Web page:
A senior official at the Centers for Medicare and Medicaid Services predicts 2018 will mark a notable shift in healthcare regulation.
“2018 is going to be a significant year in terms of regulatory and burden reduction,” CMS' Chief Medical Officer Kate Goodrich, M.D., told audience members at a listening session hosted by CMS and the Office for the National Coordinator for Health IT (ONC) on Thursday.
Reducing physician burden is a top priority for the Department of Health and Human Services (HHS) and the Trump administration as a whole. In an economic report (PDF) released earlier this week, the White House singled out the EHR reporting requirements as one reason that small physician groups and solo providers have been forced to merge with larger hospitals, stifling competition.
CMS has launched specific campaigns directed at reducing documentation requirements and talking with physicians about regulatory reform. ONC, meanwhile, is acutely focused on EHR interoperability and usability. During the CMS/ONC listening session, attendees peppered officials with the real-world burdens of health IT regulation.
But Goodrich said the agency has already targeted “seriously low-hanging fruit,” most of which can be resolved without high-tech gadgetry. Even small technical changes that seem “stupid” at first glance can be addressed through guidance or subregulatory efforts.
For example, CMS recently made a change to its state survey process to allow providers to submit a plan of correction on a Word document rather than the survey form.
“Why we never did that before, I don’t know,” she said.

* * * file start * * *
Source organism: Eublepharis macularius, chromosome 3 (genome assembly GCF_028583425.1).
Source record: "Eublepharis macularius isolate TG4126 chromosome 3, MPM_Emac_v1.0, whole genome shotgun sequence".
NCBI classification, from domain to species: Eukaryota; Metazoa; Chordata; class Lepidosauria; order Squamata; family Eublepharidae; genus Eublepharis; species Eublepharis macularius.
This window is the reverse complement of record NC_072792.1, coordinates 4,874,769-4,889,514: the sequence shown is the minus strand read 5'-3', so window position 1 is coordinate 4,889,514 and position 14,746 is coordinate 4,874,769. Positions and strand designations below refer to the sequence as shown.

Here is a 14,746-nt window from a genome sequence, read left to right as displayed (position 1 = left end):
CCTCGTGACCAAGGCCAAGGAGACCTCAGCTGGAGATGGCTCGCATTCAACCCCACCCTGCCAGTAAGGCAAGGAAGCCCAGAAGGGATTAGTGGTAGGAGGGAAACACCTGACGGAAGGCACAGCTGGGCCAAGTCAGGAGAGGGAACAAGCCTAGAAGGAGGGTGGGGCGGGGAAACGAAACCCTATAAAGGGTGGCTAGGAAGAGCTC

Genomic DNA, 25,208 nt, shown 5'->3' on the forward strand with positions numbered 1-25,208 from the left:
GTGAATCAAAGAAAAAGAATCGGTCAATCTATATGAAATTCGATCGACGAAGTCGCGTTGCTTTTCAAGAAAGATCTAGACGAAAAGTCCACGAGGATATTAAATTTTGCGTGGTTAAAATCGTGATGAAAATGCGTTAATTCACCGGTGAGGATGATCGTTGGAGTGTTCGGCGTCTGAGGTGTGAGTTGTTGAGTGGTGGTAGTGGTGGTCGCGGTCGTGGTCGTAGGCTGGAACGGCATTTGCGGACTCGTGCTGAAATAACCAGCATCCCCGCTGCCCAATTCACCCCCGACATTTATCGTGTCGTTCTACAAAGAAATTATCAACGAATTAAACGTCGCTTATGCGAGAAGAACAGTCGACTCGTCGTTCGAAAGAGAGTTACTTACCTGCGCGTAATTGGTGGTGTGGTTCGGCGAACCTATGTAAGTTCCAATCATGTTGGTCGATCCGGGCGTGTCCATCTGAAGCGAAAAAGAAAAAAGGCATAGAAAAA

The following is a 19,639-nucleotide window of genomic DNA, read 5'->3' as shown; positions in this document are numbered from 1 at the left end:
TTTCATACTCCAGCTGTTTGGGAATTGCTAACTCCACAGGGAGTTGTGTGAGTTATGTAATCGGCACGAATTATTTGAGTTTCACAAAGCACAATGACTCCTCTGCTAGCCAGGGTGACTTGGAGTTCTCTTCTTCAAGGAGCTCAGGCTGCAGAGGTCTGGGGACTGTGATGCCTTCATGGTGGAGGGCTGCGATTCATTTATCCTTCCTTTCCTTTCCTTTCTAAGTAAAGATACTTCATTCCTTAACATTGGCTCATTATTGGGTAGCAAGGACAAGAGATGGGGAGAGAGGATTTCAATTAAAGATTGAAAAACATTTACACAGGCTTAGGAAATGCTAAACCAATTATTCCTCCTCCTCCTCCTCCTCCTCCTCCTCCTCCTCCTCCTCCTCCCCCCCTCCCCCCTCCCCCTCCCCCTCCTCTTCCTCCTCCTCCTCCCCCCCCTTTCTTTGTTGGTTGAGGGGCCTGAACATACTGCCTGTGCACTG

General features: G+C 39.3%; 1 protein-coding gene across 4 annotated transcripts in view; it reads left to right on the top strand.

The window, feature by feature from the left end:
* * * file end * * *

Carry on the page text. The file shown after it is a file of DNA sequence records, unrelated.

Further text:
Other efforts have been more technically robust. The new data submission website for the Quality Payment Program, officially launched in January, was a key part of the agency’s effort to reduce the reporting burden. CMS has also been testing out the use of mobile apps for QPP data submission as part of its “API-first strategy.”
Goodrich said the apps have already received “incredibly positive feedback.”
CMS has tweaked it documentation submission system for recovery contractors, allowing providers to respond to documentation requests with structured data formats pulled from EHRs rather than limiting them to PDF documents.
For those recovery contractors, the metadata buried in those EHRs holds a lot of promise, particularly for payment categories like physical therapy that rely on the time-based component, said Melanie Combs-Dyer, the director of provider compliance at the CMS Center for Program Integrity. She said the agency plans to test the use of metadata in one Medicare Administrative Contractor jurisdiction.
Broadly, Combs-Dyer emphasized the importance of provider-to-provider data exchange that can streamline physician workflow and eliminate the need for cumbersome paper records.
“I can’t believe we got to 2018 and the provider community is still reliant on the fax machine,” she said.